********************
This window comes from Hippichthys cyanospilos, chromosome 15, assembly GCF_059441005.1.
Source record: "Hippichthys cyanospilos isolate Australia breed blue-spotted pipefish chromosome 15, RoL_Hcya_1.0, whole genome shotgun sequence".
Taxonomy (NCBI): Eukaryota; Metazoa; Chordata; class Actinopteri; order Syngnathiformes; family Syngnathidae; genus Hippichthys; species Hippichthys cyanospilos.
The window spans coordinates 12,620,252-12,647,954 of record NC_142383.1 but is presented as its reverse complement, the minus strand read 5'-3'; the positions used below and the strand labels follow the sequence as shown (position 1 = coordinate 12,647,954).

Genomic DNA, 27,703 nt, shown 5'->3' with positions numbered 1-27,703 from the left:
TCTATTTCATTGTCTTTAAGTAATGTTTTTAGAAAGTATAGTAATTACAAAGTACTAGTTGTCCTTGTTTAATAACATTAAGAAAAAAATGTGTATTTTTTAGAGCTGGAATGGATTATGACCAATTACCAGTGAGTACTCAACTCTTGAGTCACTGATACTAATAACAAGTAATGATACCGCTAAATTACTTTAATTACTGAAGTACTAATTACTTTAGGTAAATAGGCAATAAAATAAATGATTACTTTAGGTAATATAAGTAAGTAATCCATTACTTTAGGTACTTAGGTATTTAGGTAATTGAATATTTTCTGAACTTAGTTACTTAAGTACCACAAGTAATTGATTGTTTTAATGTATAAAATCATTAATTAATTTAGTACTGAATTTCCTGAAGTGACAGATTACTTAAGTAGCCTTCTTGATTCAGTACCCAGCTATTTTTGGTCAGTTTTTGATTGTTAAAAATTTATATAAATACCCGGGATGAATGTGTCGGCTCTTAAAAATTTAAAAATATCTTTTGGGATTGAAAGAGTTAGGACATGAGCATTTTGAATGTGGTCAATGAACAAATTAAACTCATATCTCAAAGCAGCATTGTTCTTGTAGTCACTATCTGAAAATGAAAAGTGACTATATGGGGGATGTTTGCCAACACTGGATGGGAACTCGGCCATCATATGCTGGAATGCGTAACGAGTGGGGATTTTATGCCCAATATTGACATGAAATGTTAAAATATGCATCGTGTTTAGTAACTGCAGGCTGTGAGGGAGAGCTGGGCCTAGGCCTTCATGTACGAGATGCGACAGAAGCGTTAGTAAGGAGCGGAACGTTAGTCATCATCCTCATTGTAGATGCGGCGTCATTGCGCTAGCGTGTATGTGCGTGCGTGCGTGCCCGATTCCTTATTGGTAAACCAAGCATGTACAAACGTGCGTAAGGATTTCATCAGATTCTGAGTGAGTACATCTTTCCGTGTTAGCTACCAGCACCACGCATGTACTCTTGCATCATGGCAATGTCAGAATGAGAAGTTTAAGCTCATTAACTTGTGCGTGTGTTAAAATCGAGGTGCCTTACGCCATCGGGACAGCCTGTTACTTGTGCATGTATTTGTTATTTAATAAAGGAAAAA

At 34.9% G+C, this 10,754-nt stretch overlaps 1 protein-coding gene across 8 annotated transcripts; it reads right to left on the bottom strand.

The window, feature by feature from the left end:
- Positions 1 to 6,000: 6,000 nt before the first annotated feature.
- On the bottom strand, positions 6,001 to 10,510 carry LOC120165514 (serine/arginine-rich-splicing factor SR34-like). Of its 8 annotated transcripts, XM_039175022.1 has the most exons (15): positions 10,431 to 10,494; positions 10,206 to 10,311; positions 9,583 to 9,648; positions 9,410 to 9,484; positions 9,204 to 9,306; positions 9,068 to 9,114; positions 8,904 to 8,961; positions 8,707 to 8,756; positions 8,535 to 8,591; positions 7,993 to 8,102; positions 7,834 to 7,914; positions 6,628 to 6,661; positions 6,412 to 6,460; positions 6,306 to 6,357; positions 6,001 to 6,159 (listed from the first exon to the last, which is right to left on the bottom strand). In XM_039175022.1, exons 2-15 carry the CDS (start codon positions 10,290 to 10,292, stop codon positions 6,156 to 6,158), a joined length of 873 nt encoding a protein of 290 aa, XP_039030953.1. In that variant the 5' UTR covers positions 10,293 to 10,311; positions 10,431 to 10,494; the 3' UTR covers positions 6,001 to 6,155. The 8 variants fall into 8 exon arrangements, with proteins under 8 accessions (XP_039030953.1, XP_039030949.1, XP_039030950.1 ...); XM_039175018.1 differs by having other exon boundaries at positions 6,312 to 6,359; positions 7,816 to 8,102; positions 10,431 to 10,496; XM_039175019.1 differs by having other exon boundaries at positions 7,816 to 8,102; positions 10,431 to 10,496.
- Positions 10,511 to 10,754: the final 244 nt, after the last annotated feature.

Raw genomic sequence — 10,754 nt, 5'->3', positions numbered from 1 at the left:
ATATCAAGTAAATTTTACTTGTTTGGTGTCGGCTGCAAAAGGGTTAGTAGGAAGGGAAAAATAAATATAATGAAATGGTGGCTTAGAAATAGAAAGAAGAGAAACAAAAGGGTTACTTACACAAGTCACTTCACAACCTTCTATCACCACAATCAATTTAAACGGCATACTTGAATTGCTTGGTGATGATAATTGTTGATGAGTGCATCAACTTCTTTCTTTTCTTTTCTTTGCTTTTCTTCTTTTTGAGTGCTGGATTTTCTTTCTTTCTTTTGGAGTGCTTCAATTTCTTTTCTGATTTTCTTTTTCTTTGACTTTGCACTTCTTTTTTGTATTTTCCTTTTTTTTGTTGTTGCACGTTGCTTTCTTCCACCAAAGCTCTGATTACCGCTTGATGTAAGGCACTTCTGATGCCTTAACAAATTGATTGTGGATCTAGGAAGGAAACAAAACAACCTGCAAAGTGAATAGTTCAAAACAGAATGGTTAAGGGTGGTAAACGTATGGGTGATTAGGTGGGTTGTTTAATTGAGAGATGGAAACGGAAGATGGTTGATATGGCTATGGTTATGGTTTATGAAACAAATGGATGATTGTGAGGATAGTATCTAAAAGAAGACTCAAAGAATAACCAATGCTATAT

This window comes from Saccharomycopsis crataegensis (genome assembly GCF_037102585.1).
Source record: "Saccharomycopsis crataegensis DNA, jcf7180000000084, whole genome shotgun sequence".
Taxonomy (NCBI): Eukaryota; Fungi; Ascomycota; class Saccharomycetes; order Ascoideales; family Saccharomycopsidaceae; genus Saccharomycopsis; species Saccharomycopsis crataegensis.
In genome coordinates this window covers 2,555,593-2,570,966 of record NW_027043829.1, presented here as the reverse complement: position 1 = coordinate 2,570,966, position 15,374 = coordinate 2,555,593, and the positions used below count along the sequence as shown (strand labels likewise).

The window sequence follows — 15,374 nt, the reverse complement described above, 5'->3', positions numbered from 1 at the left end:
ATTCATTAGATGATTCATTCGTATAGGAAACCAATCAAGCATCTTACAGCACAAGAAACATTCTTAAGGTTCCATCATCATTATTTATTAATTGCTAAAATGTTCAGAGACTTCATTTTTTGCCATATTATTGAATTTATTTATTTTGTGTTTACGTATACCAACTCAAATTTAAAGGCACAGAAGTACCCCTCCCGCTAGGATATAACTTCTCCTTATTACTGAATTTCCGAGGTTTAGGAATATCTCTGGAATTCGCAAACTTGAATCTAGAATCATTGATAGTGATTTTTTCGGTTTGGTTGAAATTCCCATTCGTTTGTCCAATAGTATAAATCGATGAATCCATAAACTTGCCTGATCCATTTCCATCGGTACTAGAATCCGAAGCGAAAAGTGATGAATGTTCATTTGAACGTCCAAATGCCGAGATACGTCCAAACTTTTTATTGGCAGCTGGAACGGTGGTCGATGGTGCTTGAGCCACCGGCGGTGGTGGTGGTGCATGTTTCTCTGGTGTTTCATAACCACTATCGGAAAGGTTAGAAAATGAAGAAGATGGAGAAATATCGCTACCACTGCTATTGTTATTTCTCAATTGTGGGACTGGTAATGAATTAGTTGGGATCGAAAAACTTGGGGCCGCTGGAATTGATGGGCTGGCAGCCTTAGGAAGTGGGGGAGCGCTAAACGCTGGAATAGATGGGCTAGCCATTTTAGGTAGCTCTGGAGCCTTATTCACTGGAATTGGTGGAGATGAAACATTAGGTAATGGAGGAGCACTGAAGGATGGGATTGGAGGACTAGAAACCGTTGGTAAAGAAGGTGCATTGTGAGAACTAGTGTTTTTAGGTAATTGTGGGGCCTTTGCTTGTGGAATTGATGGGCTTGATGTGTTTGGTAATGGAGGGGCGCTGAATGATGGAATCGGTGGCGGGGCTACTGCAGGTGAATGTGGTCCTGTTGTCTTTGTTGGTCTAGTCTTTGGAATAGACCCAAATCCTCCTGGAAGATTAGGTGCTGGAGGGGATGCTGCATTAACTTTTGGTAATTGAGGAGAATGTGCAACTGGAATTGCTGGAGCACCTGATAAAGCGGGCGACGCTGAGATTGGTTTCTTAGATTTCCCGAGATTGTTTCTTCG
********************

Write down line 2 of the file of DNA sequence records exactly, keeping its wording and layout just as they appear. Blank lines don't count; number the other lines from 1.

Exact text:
Source record: "Hippichthys cyanospilos isolate Australia breed blue-spotted pipefish chromosome 15, RoL_Hcya_1.0, whole genome shotgun sequence".